We bought our 02 Windsor M.H. in 2010 AFTER it had been totaled by the insurance company for a Norcold fire in 2009. Because of the Motorhomes history I was VERY carful about how we used the new 2010 Norcold and how we leveled etc. not wanting another fire. Well this last October 2017 (7 years!!) the new Norcold caught fire. Thankfully I was standing right there and got the fire out (wasn't that easy}

    So now we have the same Samsung rf-17 that you have and are enjoying the peace of mind that comes with it. we have @ 230 Watts of Old 2001 solar and a new Blue Sky 300i Mppt Controller and could not be happier. Yes we need to run the Gen Set some while out on Ogilby rd…. but hey I have a 7.5 KW diesel that eats very little. More solar to follow.

    Highly recommend ya get a residential refer..

    Rich O

  6. jayer 1981
    jayer 1981 says:

    RV refrigerators are junk. My dad's just went out in his rv and we're in the process of swapping over to a residential fridge. He never used it on propane so no big deal. Time will tell if it works out

  7. Ronald Murray Sr
    Ronald Murray Sr says:

    My Norcold 1200 was working just fine until they did the recalls and the last one blew the coils. So I put in the Amish coils at a cost of just over a $1,000.00. Had some heating tubes go bad but they were replaced with a heavier wire model and everything worked fine. Then, just as I was getting ready for an extended trip, the Norcold decided to turn into a warming oven. I ran every test I could find. Nothing worked. So I pulled the insulation off the exhaust tube and it was yellow. The Amish coils had sprung a leak. I had installed 2 pancake fans for additional cooling on this unit. I was FED UP! It never would freeze ice cream anyway.

    So I bought a GE 17.3 cu ft residential, modified the fridge opening, plugged the propane and wrapped the 12 volt, took the doors off the GE, pulled a window our of the motorhome, (Southwind) and slid the residential fridge in the opening. Trimmed around it and use aluminum angle to fasten the fridge in the opening. I used a piece of treated lumber to seal the roof vent and a piece of sheet metal to cover the access panel.

    I turned the GE on and within an hour I had frozen ice cubes.

    Cost me under $700.00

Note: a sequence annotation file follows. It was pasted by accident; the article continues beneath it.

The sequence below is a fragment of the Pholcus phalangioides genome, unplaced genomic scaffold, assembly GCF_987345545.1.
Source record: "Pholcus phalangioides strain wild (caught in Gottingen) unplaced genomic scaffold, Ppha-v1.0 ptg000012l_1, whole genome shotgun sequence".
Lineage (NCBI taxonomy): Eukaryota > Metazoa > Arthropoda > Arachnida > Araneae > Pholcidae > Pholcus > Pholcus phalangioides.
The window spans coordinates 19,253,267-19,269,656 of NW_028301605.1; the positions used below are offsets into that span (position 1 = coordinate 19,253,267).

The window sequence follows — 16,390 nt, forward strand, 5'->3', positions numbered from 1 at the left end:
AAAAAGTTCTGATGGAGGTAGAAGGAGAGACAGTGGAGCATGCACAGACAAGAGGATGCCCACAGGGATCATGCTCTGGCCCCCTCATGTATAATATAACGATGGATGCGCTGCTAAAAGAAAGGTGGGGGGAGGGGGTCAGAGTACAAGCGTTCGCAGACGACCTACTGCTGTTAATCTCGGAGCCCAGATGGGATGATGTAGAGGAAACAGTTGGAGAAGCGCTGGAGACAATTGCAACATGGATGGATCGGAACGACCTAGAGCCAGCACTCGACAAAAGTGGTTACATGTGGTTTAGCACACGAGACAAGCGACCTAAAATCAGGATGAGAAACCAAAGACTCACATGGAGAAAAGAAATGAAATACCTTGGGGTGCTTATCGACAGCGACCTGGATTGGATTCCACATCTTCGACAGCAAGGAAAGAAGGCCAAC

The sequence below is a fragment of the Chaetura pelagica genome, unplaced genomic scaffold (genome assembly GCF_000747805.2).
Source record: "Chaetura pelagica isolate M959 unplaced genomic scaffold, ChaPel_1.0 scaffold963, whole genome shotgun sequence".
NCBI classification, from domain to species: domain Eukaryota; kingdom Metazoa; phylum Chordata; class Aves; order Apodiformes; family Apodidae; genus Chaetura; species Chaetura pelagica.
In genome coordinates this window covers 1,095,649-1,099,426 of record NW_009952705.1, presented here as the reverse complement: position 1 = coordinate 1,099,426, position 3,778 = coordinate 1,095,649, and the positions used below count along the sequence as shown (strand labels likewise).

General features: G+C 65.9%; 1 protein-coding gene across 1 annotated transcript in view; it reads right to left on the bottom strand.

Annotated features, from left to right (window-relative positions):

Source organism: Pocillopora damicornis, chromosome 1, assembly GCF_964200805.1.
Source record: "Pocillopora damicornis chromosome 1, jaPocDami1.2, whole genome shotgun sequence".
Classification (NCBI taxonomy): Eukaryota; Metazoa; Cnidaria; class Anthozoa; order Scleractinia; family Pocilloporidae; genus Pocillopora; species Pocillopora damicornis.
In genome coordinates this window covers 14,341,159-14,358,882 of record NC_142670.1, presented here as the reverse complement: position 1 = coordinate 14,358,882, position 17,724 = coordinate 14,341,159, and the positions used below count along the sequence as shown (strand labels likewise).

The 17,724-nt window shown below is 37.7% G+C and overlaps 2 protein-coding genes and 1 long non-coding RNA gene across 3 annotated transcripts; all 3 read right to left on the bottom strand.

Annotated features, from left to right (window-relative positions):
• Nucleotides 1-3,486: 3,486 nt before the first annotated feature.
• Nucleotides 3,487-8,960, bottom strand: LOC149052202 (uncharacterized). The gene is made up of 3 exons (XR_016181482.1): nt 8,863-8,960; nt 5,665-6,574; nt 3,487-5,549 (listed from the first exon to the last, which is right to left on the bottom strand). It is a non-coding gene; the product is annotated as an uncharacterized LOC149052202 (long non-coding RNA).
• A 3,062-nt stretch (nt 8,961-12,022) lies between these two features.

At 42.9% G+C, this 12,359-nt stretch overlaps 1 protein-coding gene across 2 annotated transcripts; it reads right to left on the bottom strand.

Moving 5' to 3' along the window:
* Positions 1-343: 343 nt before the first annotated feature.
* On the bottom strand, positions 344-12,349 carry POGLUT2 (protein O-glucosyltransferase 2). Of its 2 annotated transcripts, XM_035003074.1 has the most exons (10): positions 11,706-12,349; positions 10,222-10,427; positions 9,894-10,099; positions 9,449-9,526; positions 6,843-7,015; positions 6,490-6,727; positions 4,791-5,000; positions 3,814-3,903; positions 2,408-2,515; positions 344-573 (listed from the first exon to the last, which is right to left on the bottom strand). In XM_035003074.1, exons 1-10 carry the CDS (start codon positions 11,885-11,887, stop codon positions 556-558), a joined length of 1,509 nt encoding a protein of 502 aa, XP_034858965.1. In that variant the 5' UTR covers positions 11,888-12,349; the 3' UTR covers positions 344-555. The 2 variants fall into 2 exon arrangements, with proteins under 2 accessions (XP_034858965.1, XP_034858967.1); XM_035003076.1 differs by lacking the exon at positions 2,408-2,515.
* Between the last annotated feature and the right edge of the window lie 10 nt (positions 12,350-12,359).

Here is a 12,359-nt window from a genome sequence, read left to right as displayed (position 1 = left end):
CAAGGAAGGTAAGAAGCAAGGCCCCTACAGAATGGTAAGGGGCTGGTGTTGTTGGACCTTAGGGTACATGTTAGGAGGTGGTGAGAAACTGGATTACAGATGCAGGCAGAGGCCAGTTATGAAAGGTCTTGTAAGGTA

8. Wayne Rhea
    Wayne Rhea says:

    so if you could program a socket to power of and on you could leave it on for 3 hours then turn it off for five ect this would be good at night when you aren't opening the fridge.

  9. Wayne Rhea
    Wayne Rhea says:

    no I don't think it is worth it. it used 200ah alone and with other things plugged in it would be 300ah and for that you would need to run the generator for even longer and will need to upgrade the batteries and install solar.

  10. ABlueDoorProduction
    ABlueDoorProduction says:

    This is interesting. As I am currently assessing all my power sources. With just three months of living in my RV full time very little has been learned as most of the time I have been working on upgrading cosmetic refits just to make it clean and livable for my needs. Having access in sparks marina RV park doesn't allow me to worry a need for power. I have all the amenities I need. But now that I am learning the electrical and solar components I am trying to figure out just how much my solar keeps my batteries powered and my fridge is AC and Propane powered. So I am guessing this is something I don't need to worry about at all? I have yet to see how much propane the fridge will draw. My test will be later this month when I take the RV out boon docking. I don't plan to use the propane for anything other than the fridge and my cooking I will do outside on the grill. Just so I can test how long the smaller on board propane tank can last. It doesn't help much when I see the newer tech you guys have on board and most of my stuff is dated or doesn't exist. But I am sure in theory its there.